Do that, and your brand – to borrow Ms. Comstock’s phrase – gets “to shape the market early,” with the added benefit of getting a jump on the competition. In the last century, and depending upon the category, that “jump” à la traditional marketing and research might have been worth a 2 or 3 year lead. Today if you get 6 months, it’s a gift. You need something that will give you a real head start on meaningful and competitive innovation. Here’s a real-life example in the Automotive category from the Customer Loyalty Engagement Index.
Over the past two years, values related to personal connectivity and entertainment has grown at nearly double anything else as regards a positive contribution to auto brand engagement and customer loyalty and, therefore, profitability. (FYI, “fuel efficiency” grew too, just not as fast). But the gap between what consumers really want, and what the best of 22 automotive brands we track delivers, leaves an emotional engagement expectation gap of 23%, a gap large enough to drive a truck through. So if innovation is marketing’s job too, the opportunity these engagement metrics identified was a perfect place to drill down and uncover something your brand could have innovated, owned, and used to shape the rest of the market.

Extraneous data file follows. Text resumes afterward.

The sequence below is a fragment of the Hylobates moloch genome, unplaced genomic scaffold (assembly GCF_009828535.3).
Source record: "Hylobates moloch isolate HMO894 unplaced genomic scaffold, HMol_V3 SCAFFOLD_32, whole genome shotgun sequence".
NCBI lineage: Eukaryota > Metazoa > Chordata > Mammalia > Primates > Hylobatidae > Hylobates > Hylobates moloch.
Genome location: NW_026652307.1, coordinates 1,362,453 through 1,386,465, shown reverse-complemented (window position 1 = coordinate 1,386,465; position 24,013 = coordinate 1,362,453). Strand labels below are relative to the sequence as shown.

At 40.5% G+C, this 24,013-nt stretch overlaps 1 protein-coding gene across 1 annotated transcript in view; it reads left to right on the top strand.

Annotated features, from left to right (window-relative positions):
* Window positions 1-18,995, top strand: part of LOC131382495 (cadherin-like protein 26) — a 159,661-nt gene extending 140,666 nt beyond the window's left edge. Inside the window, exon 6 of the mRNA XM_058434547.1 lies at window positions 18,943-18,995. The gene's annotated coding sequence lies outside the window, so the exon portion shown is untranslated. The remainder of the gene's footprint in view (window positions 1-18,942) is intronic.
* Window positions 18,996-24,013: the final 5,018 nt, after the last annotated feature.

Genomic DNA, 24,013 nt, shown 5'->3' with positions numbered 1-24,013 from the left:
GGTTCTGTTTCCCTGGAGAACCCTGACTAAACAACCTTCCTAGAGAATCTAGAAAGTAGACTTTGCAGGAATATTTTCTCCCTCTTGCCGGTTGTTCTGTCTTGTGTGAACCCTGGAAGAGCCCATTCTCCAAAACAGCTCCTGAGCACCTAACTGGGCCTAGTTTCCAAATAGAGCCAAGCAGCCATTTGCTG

Sure, consumers are tech-conscious, and connectivity and technology have been slowly driving their way into the automotive category. Various brands have been using ”technology” as a differentiator to one degree or another, but the fact is that consumers have wanted this increased level of car-connectivity for what’s going on 4 years, and had some bright brand been able to identify it, they could have taken ownership of it, vrooming ahead of the competition instead of having to tailgate rivals.
Last week, a 2-page ad ran in the Wall Street Journal, with the headline on page 1, reading “The Connected Car Is Here,” and on page 2 the announcement “Chevrolet Is The First And Only Car Company to Bring Built-in 4G LTE Wi-Fi to Cars, Trucks and Crossovers,” which seems pretty innovative. Right now. But we’ll have to see how long that particular innovation window remains open, and how long it is before all cars have to offer it just to keep up. What was “innovation” will turn into “table-stakes.” What once delighted consumers, now has become obligatory.
It was Steve Jobs who famously pointed out that “innovation is the difference between a leader and a follower.” We would add to Ms. Comstock’s praise of innovation that innovation is the best way to ensure consumer engagement, brand growth, and corporate profitability, and it can fall easily within the purview of the Marketing and Research Departments, if you know how.
Harvard Business Review has pointed out that it’s tough when markets change and your people within the company don’t. But these days it’s even tougher when consumer category values change, and companies don’t change the research tools or marketing metrics they use to measure them.
Sticking with our automotive theme, it’s worth remembering that when it comes to innovation there are no old roads to new directions.